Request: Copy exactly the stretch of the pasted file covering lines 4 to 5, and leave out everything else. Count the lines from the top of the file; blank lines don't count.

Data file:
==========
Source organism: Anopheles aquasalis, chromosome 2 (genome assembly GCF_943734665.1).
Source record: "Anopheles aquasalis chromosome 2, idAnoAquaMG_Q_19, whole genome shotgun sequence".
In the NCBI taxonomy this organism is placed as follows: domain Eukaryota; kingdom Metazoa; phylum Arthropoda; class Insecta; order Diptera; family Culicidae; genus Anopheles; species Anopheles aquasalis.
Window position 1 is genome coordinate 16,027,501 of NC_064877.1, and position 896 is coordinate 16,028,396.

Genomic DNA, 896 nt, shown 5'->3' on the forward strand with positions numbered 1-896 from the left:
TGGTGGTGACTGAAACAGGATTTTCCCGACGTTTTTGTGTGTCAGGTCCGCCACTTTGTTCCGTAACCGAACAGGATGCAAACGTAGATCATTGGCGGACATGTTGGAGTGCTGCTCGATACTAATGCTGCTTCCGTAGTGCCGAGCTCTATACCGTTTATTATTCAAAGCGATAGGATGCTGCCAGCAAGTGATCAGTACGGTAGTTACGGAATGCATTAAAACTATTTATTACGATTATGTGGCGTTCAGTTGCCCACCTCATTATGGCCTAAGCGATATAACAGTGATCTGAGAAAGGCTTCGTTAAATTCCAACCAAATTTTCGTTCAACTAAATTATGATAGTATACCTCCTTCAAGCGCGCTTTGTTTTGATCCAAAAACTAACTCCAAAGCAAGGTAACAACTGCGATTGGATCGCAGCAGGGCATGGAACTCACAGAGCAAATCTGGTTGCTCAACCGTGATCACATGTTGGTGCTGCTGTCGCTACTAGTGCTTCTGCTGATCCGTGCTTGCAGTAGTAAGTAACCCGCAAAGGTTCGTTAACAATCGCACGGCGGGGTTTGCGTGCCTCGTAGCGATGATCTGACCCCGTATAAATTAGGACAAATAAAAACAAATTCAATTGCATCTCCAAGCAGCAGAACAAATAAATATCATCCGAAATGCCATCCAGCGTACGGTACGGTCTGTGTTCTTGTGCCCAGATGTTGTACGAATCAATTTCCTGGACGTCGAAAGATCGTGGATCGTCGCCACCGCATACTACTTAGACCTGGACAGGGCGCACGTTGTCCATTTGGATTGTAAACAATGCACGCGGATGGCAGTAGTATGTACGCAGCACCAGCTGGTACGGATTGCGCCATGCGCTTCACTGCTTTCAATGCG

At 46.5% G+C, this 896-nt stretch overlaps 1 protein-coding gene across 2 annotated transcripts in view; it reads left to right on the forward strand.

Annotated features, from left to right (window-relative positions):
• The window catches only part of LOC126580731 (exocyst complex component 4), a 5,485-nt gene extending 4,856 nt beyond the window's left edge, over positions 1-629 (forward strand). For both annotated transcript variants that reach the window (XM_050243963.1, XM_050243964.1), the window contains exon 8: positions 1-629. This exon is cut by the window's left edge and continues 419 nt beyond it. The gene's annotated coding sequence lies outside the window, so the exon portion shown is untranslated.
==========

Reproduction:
Window position 1 is genome coordinate 16,027,501 of NC_064877.1, and position 896 is coordinate 16,028,396.

Genomic DNA, 896 nt, shown 5'->3' on the forward strand with positions numbered 1-896 from the left: